Can Our Bodies Ever Be Off the Grid? 

by Sarah Homewood

Sarah at the launch of Off the Grid.
We are usually never without our technological devices now. But a few years ago, a colleague and I deliberately stopped using our menstrual cycle tracking apps as part of our research on the design of menstrual cycle tracking technologies (Homewood, Karlsson and Vallgårda, 2020). In my field of research—human computer interaction (HCI)—we usually add technologies to people’s lives in order to study the effects they have on them. Instead, we wanted to see what would happen if we removed them. I removed Clue, my menstrual cycle tracking app, from my life for 18 months. During this time, I kept autoethnographic fieldnotes about my experience. Rather than being able to return to a “raw” or “neutral” body, my notes, included below, illustrate how the technologies we use shape how we experience our bodies at the deepest level of our embodiment, even after we stop using them, and that perhaps our bodies can never really be “off the grid”.
Gone but Not Forgotten My experience of removing Clue showed that I had internalized information based on a medical model of the menstrual cycle over the three years of using the app, and that I did not need to access it again in order to interpret my bodily sensations. This information, such as ovulation increasing libido, or PMS being experienced as depression or anxiety, remained in my memory and influenced my experience of my body even after Clue had been removed from my life.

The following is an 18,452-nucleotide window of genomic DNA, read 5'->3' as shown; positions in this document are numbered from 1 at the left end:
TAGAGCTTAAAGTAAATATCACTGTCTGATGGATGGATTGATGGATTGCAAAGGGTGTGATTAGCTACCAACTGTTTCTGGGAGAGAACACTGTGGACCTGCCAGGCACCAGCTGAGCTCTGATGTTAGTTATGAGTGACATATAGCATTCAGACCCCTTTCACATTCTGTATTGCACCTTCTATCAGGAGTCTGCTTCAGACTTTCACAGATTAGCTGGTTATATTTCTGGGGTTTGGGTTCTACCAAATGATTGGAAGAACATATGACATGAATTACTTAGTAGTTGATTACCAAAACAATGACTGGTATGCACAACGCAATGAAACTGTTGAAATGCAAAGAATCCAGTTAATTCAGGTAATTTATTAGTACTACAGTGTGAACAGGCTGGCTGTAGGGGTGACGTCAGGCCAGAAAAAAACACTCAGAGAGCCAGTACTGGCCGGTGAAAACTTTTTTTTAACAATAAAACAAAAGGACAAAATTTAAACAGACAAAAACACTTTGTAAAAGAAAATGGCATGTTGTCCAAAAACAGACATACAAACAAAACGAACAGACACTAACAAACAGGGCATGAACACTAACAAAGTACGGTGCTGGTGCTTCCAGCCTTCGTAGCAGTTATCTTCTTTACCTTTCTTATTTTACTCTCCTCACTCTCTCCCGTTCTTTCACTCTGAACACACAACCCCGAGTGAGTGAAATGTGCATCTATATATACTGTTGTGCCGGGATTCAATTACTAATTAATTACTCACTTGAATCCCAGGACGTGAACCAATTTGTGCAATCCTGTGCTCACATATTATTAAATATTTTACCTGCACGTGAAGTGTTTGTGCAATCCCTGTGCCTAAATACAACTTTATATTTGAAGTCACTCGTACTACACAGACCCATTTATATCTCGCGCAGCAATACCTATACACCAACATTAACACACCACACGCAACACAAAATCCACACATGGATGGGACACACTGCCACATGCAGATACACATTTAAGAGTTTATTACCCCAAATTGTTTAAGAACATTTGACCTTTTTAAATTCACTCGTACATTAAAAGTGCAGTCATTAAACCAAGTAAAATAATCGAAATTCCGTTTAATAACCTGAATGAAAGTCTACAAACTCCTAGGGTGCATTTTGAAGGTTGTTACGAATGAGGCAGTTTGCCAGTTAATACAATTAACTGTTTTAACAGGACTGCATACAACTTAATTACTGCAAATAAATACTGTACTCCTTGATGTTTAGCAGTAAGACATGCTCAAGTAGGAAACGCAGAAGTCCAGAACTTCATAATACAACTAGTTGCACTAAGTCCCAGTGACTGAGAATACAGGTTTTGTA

Although I could remember enough to interpret my bodily sensations, losing the ability to gain objective, external information about my body changed my bodily experience. I experienced “withdrawal symptoms” from my app. I used my experience of my inner body sensations to replace external sources of information from Clue. For example, as I wrote in my autoethnographic field notes, “I am hyper aware of every twinge of pain in my stomach as it gave me hope that my period would come soon.” I later reported, “When my period came, I felt a rush of relief. I was once again able to know for certain where I was in my menstrual cycle and regained control of my body.” As well as a general feeling of discomfort and disorientation, one motivation behind regaining bodily “control” was the fear of not knowing when menstruation would begin. Not knowing left me in a state of being unprepared and without my usual paraphernalia to conceal my menstruation. 
Troubling SubjectivityOnce I had removed my menstrual cycle tracking app, I lost the ability to track and predict my hormonal changes over chronological time. This prevented me from validating the influence of my menstrual cycle on how I experienced the world. 

Losing the ability to explain my subjective experience through my app was particularly distressing for me during the first month after removal. In my field notes from this time, I wrote “I started doubting decisions I had made; am I feeling like this because I just moved in with my partner?... I asked my partner to check where I was in my cycle but not to tell me. I wanted him to know that this (PMS) wasn’t the real me, but just my hormones… but I felt as if he had some power over me. It felt unfair that he could understand my behavior when I couldn’t.” Over the following year and a half, however, I started describing taking a “less diagnostic, and more holistic approach,” to the question of whether or not my emotional experience was influenced by my hormones. My “holistic” view allowed me to understand that my subjective experience of the world was influenced by changing hormones, but that I would never really know what their influence was, and so was less keen to find a diagnosis.